The bodies of two climbers who went missing on a mountain in Pakistan have been found.
Briton Tom Ballard and Italian Daniele Nardi last made contact from Nanga Parbat at an altitude of about 20,700ft (6,300m) almost two weeks ago.
On Wednesday it was reported the search had been called off, but resumed when “silhouettes” were spotted on a passage taken by the climbers.
Officials have now confirmed the two “shapes” are the missing men.
Stefano Pontecorvo, the Italian ambassador to Pakistan, said Spanish climber Alex Txikon found the bodies on the Mummery Spur trail.
Mr Ballard, 30, originally from Belper in Derbyshire, is the son of Alison Hargreaves, who died descending from the summit of K2 in 1995 – the same year she became the first woman to conquer Everest unaided.
Ahead of her death, he had moved to Fort William in Lochaber in the Scottish Highlands with his sister Kate and father Jim.
Mr Ballard and Mr Nardi last made contact with their team at base camp on 24 February as they tried to reach the summit of Nanga Parbat – the world’s ninth highest mountain.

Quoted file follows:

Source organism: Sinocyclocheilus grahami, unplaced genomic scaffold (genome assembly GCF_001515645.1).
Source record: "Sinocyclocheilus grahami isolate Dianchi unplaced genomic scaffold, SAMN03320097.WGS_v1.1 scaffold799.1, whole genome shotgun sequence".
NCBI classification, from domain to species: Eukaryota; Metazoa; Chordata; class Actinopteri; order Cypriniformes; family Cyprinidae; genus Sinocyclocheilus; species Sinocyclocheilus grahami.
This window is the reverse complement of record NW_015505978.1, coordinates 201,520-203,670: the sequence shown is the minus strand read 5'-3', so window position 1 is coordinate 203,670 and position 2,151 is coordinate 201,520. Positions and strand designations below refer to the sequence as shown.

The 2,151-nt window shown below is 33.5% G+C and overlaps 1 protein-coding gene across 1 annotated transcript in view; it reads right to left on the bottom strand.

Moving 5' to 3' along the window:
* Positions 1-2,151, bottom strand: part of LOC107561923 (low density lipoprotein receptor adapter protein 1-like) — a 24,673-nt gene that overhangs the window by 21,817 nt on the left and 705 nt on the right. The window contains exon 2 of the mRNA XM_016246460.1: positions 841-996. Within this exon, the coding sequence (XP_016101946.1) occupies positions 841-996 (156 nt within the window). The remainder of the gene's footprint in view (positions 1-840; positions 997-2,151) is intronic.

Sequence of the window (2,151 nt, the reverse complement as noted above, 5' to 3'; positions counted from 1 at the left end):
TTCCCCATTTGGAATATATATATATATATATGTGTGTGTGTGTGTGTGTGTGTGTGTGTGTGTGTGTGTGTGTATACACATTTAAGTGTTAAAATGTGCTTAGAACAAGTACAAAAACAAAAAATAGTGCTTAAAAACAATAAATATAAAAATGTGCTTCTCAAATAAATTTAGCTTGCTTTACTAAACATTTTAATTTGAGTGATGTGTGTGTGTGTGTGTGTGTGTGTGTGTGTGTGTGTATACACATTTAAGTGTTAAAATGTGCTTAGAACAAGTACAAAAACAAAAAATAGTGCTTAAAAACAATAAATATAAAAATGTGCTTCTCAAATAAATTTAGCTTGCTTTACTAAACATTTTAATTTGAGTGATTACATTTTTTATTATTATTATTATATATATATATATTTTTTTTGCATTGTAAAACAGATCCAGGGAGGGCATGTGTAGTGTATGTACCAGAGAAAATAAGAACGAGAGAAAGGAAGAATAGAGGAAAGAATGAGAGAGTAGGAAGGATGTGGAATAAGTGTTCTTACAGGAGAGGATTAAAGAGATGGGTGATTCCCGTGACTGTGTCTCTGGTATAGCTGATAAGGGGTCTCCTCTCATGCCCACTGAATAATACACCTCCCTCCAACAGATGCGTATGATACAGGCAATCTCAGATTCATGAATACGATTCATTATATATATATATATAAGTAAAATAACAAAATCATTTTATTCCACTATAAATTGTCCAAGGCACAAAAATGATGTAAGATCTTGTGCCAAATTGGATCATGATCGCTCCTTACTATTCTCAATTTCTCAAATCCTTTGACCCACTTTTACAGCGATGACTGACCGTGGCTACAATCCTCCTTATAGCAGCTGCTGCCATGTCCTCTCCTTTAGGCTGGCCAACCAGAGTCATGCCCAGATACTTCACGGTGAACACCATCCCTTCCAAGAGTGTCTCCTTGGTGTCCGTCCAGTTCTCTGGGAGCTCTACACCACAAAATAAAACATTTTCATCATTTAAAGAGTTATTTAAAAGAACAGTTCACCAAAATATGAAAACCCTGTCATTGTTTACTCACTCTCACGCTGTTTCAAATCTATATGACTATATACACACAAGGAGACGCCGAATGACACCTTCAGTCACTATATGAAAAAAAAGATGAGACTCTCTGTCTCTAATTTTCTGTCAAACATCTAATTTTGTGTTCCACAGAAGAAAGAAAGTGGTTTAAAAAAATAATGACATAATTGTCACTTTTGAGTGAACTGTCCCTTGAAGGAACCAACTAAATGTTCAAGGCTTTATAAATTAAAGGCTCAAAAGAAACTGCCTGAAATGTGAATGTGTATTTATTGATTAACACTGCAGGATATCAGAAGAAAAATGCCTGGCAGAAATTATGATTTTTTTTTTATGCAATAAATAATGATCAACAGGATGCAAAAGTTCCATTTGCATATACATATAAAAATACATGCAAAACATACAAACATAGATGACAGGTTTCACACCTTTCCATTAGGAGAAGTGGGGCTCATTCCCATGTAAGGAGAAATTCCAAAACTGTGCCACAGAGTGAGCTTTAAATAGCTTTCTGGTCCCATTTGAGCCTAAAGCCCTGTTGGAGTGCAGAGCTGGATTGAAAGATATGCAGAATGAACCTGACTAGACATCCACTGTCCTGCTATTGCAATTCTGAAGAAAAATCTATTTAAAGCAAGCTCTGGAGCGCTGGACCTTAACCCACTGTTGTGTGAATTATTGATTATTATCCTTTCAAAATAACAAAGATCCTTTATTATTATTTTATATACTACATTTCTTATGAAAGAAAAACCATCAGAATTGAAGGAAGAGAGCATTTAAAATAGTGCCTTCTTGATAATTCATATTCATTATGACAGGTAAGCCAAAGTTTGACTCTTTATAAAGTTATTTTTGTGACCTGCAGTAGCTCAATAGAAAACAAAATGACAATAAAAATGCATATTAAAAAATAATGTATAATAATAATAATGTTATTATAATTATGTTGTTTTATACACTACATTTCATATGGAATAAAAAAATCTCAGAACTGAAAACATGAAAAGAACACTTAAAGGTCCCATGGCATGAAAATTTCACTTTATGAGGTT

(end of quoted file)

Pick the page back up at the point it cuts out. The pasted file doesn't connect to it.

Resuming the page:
A number of deaths on the peak, which is notoriously difficult to climb, have earned it the nickname “Killer Mountain”.
Mr Pontecorvo said the bodies were in a place that was difficult to reach but everything possible would be done to try and recover them.
Confirming the news on his official Facebook page, Mr Nardi’s team wrote: “We are devastated by pain; we inform you that Daniele and Tom’s searches are completed.
“Part of them will remain forever at Nanga Parbat.”
They said Mr Nardi was a “lover of life and adventures, scrupulous, brave, loyal, attentive to details and always present in moments of need”.
Searches for the men began days after they last made contact with their team, but these were delayed because of bad weather and tensions between Pakistan and India.
Mr Nardi, 42, from near Rome, had attempted the Nanga Parbat summit in winter several times in the past.
In 2015, Mr Ballard became the first person ever to solo climb all six major north faces of the Alps in one winter.
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